Monday, 09 October 2017 16:30
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Gov. Jerry Brown declared a state of emergency as multiple fires ravaged Sonoma and Napa counties on Monday, forcing widespread evacuations across wine country and burning tens of thousands of acres.

The declaration authorizes the mobilization of the California National Guard.

One of the raging fires had Santa Rosa under siege Monday morning, with a large swath of the city north of downtown under evacuation order.

The fast-moving fire jumped the 101 Freeway, forcing hospitals to be evacuated and, witnesses said, burning homes and businesses.

Residents described running for their lives as the flames approached in early morning chaos.

"People are running red lights, there is chaos ensuing," Santa Rosa resident Ron Dodds told KTVU. "It's a scary time. It looks like Armageddon."

The area of Fountaingrove appeared to be particularly hard hit, with photos showing numerous homes on fire. Officials said homes were also lost in the community of Kenwood and at a mobile home park off the 101 Freeway.

While many evacuation centers were set up, some were filled to capacity due to the large number of people fleeing.

Smoke from the fires drifted into the Bay Area, into San Francisco and as far south as San Jose.

No deaths have been reported yet in Napa County, though people are being treated at hospitals for injuries, she said. There are no estimates of how many may be injured.

The two largest fires were the Atlas Peak fire near the city of Napa, which was burning more than 10,000 acres as of 6:45 a.m., and the Tubbs fire, spreading from Calistoga to Santa Rosa in Sonoma County, according to Napa County spokeswoman Kristi Jourdan. That fire was at 20,000 acres, according to the Santa Rosa Fire Department.

Cal Fire is keeping track of three other fires in Napa, Sonoma and Lake counties, said spokesman Will Powers. The Adobe fire in Sonoma County is impacting Glen Ellen and Kenwood, the Patrick fire is impacting Napa, and the Sulfur Fire in Lake County is impacting the town of Clearlake, he said.

Taking all the fires into account, more than 1,000 people have been evacuated, he said.

“The smell of smoke is everywhere throughout the county,” Jourdan said. “As the sun comes up we can’t really see it.”

In Santa Rosa, Kaiser Permanente Hospital and Sutter Hospital were evacuated.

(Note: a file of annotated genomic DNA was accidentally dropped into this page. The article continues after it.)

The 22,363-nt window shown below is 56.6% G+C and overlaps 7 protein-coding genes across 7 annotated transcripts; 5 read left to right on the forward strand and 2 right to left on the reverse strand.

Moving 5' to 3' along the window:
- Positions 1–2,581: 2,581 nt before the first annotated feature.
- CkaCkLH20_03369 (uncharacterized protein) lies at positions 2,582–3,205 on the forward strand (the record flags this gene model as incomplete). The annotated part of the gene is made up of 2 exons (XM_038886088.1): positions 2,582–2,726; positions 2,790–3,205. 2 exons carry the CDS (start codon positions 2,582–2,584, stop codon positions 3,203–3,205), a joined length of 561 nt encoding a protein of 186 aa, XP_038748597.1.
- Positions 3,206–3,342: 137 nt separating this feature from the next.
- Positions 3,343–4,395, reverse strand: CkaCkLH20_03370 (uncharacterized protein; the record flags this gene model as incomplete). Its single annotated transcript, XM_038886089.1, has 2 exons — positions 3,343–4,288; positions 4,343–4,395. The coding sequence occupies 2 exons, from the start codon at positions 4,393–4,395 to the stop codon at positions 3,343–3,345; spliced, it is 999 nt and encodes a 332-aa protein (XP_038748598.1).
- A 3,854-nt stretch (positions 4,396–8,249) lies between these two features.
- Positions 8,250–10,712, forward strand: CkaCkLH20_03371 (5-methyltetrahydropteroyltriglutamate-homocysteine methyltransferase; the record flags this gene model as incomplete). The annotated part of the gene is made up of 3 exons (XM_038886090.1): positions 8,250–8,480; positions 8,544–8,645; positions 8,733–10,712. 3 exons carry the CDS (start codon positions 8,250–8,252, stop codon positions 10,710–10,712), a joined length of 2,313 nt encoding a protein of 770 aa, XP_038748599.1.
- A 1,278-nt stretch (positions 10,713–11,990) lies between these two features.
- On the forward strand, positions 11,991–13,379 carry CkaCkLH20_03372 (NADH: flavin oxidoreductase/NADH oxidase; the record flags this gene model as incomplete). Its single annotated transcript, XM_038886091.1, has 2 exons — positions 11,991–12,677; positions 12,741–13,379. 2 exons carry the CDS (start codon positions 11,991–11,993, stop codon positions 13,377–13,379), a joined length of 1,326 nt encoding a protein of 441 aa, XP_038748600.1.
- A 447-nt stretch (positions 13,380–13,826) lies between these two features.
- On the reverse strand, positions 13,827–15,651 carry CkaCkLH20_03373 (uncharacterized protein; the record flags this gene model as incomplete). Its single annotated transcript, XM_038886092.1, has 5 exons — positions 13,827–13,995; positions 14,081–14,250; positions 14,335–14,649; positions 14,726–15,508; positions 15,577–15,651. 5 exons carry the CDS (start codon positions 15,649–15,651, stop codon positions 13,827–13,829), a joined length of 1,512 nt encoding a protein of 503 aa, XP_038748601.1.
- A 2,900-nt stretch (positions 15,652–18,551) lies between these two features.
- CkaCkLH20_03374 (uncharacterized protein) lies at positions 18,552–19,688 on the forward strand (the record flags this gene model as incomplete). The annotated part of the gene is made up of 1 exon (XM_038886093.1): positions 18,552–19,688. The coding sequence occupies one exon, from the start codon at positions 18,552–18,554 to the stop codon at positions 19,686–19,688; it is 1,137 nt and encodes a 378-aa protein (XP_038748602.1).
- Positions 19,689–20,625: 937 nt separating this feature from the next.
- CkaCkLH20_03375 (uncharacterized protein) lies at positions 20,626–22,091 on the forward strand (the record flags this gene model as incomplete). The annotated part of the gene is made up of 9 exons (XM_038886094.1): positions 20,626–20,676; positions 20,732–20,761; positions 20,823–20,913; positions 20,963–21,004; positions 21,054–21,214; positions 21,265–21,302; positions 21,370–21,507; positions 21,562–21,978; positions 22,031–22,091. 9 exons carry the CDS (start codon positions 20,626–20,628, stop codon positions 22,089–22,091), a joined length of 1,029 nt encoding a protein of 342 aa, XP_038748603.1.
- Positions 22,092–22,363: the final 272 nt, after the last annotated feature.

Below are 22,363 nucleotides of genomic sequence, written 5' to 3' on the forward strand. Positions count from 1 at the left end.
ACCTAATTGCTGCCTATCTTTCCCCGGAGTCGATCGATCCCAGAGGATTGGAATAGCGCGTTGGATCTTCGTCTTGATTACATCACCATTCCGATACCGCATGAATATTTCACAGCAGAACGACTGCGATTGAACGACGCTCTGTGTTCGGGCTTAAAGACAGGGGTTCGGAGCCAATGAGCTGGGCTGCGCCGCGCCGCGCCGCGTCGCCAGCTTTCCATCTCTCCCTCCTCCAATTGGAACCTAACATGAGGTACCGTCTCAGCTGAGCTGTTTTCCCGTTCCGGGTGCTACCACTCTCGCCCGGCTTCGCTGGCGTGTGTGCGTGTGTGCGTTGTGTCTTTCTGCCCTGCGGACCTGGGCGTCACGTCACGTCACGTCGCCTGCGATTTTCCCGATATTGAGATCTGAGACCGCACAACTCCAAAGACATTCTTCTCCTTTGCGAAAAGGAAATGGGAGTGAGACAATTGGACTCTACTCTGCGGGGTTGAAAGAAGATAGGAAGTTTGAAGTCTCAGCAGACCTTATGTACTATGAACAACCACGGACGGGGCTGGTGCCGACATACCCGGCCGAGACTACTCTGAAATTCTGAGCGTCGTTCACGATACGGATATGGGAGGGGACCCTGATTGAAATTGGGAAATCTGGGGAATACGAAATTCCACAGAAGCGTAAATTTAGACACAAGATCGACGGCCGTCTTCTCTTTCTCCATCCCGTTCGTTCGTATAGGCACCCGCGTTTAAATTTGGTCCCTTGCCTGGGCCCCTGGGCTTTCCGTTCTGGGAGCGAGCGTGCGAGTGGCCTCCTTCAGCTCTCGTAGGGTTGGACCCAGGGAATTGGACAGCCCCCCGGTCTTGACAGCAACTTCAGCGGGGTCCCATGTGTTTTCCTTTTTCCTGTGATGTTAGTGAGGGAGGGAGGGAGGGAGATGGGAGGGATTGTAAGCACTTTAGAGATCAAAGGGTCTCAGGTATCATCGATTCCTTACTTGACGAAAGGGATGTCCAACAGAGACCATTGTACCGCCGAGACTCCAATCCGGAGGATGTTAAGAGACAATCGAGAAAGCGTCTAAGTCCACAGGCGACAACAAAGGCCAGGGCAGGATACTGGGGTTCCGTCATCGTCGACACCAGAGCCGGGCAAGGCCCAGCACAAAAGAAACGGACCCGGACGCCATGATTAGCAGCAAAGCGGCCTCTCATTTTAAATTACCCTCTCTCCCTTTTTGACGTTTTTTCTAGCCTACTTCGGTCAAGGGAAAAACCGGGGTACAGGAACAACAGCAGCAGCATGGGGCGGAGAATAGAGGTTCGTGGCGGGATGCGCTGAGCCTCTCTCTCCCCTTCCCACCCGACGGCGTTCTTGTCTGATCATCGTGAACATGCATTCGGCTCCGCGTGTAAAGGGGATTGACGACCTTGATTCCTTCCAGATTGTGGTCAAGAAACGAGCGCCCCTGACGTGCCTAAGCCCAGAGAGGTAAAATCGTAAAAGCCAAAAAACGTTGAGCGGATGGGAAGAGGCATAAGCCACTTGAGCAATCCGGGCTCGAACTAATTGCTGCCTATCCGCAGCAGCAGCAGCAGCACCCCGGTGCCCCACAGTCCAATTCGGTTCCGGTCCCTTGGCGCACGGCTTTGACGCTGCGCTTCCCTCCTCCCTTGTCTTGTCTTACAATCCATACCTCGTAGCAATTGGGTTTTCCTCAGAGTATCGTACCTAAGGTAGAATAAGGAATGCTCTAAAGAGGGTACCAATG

“We have safely evacuated the Santa Rosa medical center due to fires burning in the area. Many patients were transported to Kaiser Permanente in San Rafael and other local hospitals,” Kaiser spokeswoman Jenny Mack said in an email. “All scheduled appointments and surgeries have been canceled for the day in Santa Rosa and the Napa Medical Offices.”

Structures have burned, though there is no estimate of how far the fires have spread and how many structures have burned, Rattigan said.

The area of Fountaingrove in northern Santa Rosa appeared to be particularly hard hit, with photos showing numerous homes on fire.

The fires began around 10 p.m., she said.

“It was an inferno like you’ve never seen before,” Marian Williams, who escaped in a caravan with neighbors through flames before dawn near the town of Kenwood, told the Associated Press. “Trees were on fire like torches,” she said.

The cause of the fires are still under investigation.

“It’s been incredibly windy here,” Rattigan said. Winds are consistently “around 15 miles per hour and we have gusts up to 22 miles per hour, and we’re expecting that to continue throughout the day.”

Upwards of 300 firefighters are battling the blazes in Napa County, she said. There are three evacuation centers for Napa County residents, though one—the Crosswalk Community Church—is full, she said. The other two are the Calistoga Fairgrounds and at Napa Valley College.

Residents can text their ZIP code to 888777 to receive Nixle alerts about the fires and evacuation centers, she said.

“When I started loading stuff into the car it was a hell-storm of smoke and ash. There were 30- to 40-mph winds. I couldn’t even breathe,” Napa Valley visitor Chris Thomas told the San Francisco Chronicle. “It went from being an annoying evacuation to something really scary.”

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